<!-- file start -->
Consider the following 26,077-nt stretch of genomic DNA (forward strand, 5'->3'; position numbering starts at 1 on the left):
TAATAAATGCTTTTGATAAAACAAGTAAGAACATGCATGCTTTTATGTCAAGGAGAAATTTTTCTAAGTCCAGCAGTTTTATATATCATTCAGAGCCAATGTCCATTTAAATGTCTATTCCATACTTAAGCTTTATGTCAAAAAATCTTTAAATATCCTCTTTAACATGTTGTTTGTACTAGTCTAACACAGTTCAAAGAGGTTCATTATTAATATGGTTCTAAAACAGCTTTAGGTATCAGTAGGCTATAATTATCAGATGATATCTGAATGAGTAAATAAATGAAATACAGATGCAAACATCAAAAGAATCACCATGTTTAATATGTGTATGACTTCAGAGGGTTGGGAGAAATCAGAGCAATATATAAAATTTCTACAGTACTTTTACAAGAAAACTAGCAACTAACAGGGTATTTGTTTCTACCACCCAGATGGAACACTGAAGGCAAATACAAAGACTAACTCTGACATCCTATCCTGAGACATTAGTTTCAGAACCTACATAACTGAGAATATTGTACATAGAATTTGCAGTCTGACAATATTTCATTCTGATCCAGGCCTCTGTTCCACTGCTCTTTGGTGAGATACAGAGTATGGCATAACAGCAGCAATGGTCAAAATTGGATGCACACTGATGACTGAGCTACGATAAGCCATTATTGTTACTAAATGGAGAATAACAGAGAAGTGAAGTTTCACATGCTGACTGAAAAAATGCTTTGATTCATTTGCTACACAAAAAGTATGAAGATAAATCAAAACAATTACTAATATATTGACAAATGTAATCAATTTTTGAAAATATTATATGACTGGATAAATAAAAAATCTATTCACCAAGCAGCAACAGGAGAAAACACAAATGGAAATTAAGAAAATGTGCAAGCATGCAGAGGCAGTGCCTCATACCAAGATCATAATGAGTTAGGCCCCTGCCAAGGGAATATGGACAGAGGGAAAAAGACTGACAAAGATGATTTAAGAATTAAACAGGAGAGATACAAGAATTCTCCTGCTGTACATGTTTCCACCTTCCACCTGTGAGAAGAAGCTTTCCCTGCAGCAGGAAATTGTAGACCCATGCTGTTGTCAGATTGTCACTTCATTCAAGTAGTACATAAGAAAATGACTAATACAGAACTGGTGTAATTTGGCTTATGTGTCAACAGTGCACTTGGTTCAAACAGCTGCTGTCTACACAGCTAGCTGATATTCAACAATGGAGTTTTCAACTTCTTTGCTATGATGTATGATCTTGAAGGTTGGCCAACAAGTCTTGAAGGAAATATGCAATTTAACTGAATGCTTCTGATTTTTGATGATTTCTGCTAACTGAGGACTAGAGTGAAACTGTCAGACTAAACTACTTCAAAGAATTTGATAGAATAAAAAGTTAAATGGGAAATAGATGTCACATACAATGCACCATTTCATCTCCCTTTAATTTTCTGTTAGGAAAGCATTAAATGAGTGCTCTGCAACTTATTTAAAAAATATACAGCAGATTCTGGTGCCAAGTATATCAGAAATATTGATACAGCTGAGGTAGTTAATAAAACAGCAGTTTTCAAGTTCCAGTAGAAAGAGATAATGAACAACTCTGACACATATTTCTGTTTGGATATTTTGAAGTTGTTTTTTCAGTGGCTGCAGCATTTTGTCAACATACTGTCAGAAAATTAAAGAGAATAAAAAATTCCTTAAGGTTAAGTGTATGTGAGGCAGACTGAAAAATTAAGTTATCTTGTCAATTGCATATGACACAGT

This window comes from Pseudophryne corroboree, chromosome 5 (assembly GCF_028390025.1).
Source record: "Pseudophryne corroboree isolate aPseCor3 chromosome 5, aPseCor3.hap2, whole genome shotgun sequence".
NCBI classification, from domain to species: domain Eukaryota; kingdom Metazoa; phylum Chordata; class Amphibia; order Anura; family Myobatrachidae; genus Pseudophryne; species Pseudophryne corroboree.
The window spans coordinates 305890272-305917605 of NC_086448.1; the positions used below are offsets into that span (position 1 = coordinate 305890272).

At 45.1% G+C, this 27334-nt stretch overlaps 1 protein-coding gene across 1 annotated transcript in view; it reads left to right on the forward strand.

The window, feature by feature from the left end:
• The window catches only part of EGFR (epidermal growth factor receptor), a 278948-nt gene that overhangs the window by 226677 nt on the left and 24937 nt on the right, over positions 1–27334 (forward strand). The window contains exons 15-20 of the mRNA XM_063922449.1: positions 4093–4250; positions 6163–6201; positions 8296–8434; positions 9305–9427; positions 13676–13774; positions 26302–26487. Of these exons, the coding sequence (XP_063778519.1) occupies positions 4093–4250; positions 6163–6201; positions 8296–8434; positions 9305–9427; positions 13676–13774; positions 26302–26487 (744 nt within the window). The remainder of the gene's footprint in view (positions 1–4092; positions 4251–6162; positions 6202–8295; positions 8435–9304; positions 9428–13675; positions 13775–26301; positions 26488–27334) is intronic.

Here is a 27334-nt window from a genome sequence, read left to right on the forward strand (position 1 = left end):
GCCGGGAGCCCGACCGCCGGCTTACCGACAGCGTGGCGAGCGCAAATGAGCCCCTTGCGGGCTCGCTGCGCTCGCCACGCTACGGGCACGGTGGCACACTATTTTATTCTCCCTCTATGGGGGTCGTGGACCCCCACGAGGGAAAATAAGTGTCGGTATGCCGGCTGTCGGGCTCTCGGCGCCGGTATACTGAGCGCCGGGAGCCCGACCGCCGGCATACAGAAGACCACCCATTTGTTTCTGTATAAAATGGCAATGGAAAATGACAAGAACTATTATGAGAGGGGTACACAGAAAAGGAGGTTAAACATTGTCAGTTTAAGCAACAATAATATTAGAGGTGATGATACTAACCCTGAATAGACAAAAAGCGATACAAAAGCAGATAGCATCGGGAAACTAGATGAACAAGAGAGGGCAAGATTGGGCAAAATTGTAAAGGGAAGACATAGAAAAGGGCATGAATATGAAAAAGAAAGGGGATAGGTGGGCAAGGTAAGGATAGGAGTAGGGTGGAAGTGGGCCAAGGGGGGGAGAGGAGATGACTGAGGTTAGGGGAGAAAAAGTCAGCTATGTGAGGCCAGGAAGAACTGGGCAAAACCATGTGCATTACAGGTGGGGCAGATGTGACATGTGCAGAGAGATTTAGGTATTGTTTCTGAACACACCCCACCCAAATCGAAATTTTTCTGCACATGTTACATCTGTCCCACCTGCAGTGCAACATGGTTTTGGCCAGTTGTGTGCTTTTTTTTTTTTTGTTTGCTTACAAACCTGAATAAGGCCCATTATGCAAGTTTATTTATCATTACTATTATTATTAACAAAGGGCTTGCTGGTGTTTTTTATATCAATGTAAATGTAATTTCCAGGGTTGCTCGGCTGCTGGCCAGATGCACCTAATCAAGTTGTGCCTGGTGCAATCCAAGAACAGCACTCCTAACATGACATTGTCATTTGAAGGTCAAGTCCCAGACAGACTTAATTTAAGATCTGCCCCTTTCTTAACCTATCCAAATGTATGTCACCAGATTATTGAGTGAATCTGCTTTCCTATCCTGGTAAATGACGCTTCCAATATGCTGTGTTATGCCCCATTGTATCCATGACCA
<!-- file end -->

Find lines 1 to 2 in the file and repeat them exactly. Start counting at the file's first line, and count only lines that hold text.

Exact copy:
Consider the following 26,077-nt stretch of genomic DNA (forward strand, 5'->3'; position numbering starts at 1 on the left):
TAATAAATGCTTTTGATAAAACAAGTAAGAACATGCATGCTTTTATGTCAAGGAGAAATTTTTCTAAGTCCAGCAGTTTTATATATCATTCAGAGCCAATGTCCATTTAAATGTCTATTCCATACTTAAGCTTTATGTCAAAAAATCTTTAAATATCCTCTTTAACATGTTGTTTGTACTAGTCTAACACAGTTCAAAGAGGTTCATTATTAATATGGTTCTAAAACAGCTTTAGGTATCAGTAGGCTATAATTATCAGATGATATCTGAATGAGTAAATAAATGAAATACAGATGCAAACATCAAAAGAATCACCATGTTTAATATGTGTATGACTTCAGAGGGTTGGGAGAAATCAGAGCAATATATAAAATTTCTACAGTACTTTTACAAGAAAACTAGCAACTAACAGGGTATTTGTTTCTACCACCCAGATGGAACACTGAAGGCAAATACAAAGACTAACTCTGACATCCTATCCTGAGACATTAGTTTCAGAACCTACATAACTGAGAATATTGTACATAGAATTTGCAGTCTGACAATATTTCATTCTGATCCAGGCCTCTGTTCCACTGCTCTTTGGTGAGATACAGAGTATGGCATAACAGCAGCAATGGTCAAAATTGGATGCACACTGATGACTGAGCTACGATAAGCCATTATTGTTACTAAATGGAGAATAACAGAGAAGTGAAGTTTCACATGCTGACTGAAAAAATGCTTTGATTCATTTGCTACACAAAAAGTATGAAGATAAATCAAAACAATTACTAATATATTGACAAATGTAATCAATTTTTGAAAATATTATATGACTGGATAAATAAAAAATCTATTCACCAAGCAGCAACAGGAGAAAACACAAATGGAAATTAAGAAAATGTGCAAGCATGCAGAGGCAGTGCCTCATACCAAGATCATAATGAGTTAGGCCCCTGCCAAGGGAATATGGACAGAGGGAAAAAGACTGACAAAGATGATTTAAGAATTAAACAGGAGAGATACAAGAATTCTCCTGCTGTACATGTTTCCACCTTCCACCTGTGAGAAGAAGCTTTCCCTGCAGCAGGAAATTGTAGACCCATGCTGTTGTCAGATTGTCACTTCATTCAAGTAGTACATAAGAAAATGACTAATACAGAACTGGTGTAATTTGGCTTATGTGTCAACAGTGCACTTGGTTCAAACAGCTGCTGTCTACACAGCTAGCTGATATTCAACAATGGAGTTTTCAACTTCTTTGCTATGATGTATGATCTTGAAGGTTGGCCAACAAGTCTTGAAGGAAATATGCAATTTAACTGAATGCTTCTGATTTTTGATGATTTCTGCTAACTGAGGACTAGAGTGAAACTGTCAGACTAAACTACTTCAAAGAATTTGATAGAATAAAAAGTTAAATGGGAAATAGATGTCACATACAATGCACCATTTCATCTCCCTTTAATTTTCTGTTAGGAAAGCATTAAATGAGTGCTCTGCAACTTATTTAAAAAATATACAGCAGATTCTGGTGCCAAGTATATCAGAAATATTGATACAGCTGAGGTAGTTAATAAAACAGCAGTTTTCAAGTTCCAGTAGAAAGAGATAATGAACAACTCTGACACATATTTCTGTTTGGATATTTTGAAGTTGTTTTTTCAGTGGCTGCAGCATTTTGTCAACATACTGTCAGAAAATTAAAGAGAATAAAAAATTCCTTAAGGTTAAGTGTATGTGAGGCAGACTGAAAAATTAAGTTATCTTGTCAATTGCATATGACACAGT